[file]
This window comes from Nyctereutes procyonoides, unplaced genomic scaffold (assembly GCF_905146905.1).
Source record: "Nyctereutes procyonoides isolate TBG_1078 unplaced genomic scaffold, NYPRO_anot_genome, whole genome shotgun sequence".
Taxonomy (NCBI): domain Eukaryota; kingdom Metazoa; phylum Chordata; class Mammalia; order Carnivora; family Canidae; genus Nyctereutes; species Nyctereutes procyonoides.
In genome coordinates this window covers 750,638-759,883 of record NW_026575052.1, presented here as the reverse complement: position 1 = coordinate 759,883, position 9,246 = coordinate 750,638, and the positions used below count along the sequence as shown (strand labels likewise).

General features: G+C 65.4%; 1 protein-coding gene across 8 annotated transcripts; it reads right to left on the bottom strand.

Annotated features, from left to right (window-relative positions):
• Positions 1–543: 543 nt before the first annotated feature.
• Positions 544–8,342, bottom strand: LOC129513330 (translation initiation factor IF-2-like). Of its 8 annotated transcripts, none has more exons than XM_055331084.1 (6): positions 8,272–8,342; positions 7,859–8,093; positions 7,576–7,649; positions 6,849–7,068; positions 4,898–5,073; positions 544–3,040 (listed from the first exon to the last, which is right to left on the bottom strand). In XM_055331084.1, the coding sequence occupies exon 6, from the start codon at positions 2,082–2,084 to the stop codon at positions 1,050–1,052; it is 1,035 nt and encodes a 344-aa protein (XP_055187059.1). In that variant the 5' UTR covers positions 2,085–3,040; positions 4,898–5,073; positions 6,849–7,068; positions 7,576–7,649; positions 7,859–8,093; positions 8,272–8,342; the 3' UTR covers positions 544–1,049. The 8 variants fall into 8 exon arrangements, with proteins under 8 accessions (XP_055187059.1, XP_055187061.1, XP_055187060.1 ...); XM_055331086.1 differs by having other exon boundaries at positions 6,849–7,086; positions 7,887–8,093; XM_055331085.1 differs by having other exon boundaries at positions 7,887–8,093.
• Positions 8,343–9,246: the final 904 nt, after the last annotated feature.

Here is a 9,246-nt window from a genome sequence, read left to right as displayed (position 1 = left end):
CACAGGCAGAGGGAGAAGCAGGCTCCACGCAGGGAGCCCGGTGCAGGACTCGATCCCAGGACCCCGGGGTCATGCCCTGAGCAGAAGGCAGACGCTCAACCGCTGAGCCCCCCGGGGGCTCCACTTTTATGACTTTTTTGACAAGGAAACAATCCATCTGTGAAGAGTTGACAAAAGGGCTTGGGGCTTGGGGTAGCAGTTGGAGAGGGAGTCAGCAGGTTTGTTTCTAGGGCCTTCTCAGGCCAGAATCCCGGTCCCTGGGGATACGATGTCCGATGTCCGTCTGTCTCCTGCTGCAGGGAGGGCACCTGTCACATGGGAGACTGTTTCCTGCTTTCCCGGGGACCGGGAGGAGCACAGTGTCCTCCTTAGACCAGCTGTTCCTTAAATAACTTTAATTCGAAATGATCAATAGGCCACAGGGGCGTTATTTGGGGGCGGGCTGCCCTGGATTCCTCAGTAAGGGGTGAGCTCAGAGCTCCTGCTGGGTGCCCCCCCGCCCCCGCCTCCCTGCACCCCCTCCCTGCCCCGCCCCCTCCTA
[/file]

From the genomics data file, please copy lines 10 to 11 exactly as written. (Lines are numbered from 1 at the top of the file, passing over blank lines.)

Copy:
Here is a 9,246-nt window from a genome sequence, read left to right as displayed (position 1 = left end):
CACAGGCAGAGGGAGAAGCAGGCTCCACGCAGGGAGCCCGGTGCAGGACTCGATCCCAGGACCCCGGGGTCATGCCCTGAGCAGAAGGCAGACGCTCAACCGCTGAGCCCCCCGGGGGCTCCACTTTTATGACTTTTTTGACAAGGAAACAATCCATCTGTGAAGAGTTGACAAAAGGGCTTGGGGCTTGGGGTAGCAGTTGGAGAGGGAGTCAGCAGGTTTGTTTCTAGGGCCTTCTCAGGCCAGAATCCCGGTCCCTGGGGATACGATGTCCGATGTCCGTCTGTCTCCTGCTGCAGGGAGGGCACCTGTCACATGGGAGACTGTTTCCTGCTTTCCCGGGGACCGGGAGGAGCACAGTGTCCTCCTTAGACCAGCTGTTCCTTAAATAACTTTAATTCGAAATGATCAATAGGCCACAGGGGCGTTATTTGGGGGCGGGCTGCCCTGGATTCCTCAGTAAGGGGTGAGCTCAGAGCTCCTGCTGGGTGCCCCCCCGCCCCCGCCTCCCTGCACCCCCTCCCTGCCCCGCCCCCTCCTA